Dana White believes a 50-50 split for McGregor vs. Mayweather is 'pretty fair'
It's tough for UFC president Dana White to go anywhere these days without answering a few questions about the proposed super fight between Conor McGregor and Floyd Mayweather.
Just recently, White finished negotiations with McGregor for the split he will share with the UFC to get permission to fight Mayweather as well as involving the promotion in the fight itself.
Now it's up to White to come to an agreement with Mayweather, who has said from the start that he believes he should receive a bigger share of the profits if he faces off with McGregor inside the boxing ring.
According to White, who spoke with reporters during an appearance at CitiField in New York on Wednesday (via MMAFighting), he actually feels an even split down the middle would be fair to McGregor and Mayweather.
“Floyd can think whatever, but the machine that the UFC has and Conor McGregor alone is a machine by himself. I think that 50-50 is pretty fair," White said.
Of course, Mayweather will likely argue with that number considering he received a 60-percent split with Manny Pacquiao ahead of their historic, record-breaking fight in 2015 with more than 4.4 million pay-per-views sold.
White argues that McGregor is a much bigger star, especially when it comes to the revenue that will be generated internationally where the UFC reaches numerous countries around the world.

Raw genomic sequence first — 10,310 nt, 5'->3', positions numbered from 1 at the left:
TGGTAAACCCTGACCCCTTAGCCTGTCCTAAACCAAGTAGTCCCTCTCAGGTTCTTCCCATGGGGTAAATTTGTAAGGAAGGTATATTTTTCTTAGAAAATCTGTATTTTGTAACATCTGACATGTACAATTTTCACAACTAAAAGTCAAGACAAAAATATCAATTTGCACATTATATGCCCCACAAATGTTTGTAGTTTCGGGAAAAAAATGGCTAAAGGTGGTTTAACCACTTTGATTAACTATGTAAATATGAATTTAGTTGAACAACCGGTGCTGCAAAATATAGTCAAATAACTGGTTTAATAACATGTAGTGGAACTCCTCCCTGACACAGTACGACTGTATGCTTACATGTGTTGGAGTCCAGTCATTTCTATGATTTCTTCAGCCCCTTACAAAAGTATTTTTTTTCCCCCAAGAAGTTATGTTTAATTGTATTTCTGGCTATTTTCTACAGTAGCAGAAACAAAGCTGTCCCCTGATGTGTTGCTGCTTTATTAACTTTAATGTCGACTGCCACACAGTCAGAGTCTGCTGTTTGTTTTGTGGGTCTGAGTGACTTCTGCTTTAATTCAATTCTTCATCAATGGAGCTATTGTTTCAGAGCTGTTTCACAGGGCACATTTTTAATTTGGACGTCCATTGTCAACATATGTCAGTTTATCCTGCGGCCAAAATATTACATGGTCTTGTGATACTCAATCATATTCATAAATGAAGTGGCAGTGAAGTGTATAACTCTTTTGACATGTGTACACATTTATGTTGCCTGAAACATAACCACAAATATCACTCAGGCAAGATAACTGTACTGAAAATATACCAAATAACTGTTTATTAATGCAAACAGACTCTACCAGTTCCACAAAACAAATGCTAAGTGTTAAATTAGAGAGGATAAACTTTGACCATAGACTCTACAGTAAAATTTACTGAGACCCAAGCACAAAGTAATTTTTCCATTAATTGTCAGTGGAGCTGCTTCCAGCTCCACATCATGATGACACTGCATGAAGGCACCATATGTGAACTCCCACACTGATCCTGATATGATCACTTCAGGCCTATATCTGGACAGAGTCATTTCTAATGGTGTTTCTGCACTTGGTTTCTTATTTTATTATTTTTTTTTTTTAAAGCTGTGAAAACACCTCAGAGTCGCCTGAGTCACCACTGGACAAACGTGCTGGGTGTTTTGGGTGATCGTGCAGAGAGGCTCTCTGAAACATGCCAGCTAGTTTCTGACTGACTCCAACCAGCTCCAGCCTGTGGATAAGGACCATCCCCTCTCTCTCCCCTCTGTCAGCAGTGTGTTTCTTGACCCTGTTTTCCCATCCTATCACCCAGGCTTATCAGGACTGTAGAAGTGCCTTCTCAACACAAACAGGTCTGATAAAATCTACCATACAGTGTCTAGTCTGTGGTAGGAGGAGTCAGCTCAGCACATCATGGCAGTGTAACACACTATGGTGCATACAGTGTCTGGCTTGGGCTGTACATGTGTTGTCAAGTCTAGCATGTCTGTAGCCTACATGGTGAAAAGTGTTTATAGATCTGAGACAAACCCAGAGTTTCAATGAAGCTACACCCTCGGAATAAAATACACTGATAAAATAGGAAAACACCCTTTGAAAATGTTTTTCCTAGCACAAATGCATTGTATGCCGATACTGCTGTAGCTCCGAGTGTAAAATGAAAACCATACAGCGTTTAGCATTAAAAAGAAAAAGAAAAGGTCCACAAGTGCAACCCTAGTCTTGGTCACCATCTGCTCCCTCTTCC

“I think this thing does, conservatively, between two and a half and four million buys,” White said. “Other people think more.
"And this thing will kill it, globally. Conor McGregor and the UFC are huge in Brazil, huge in Australia, massive in the UK and other parts of Europe.”
White has said for several weeks that he truly believes both sides will be able to come to an agreement, and he's hopeful on reaching a deal with Mayweather's team in the near future.
“I’m very bullish on this fight. I think it happens. These guys are gonna have to come up with something way out of left field for this fight not to happen," White said
“We’re ready to go and I think what we’re looking at in the deal is as fair as fair can be. You’ve got to understand, Floyd and [Al] Haymon and that group are used to dealing with the scummiest human beings on the planet Earth. I think it’s a little refreshing working with us. And I’m not just being arrogant. They’ve said that to us. I can see it getting done.”
White's parting shot about Mayweather's past dealings most likely refers to boxing promoter Bob Arum, who represented Pacquiao in his negotiations for that match. White has a long-standing grudge against Arum, who he called "a piece of [expletive]" in April while discussing the negotiations for McGregor vs. Mayweather.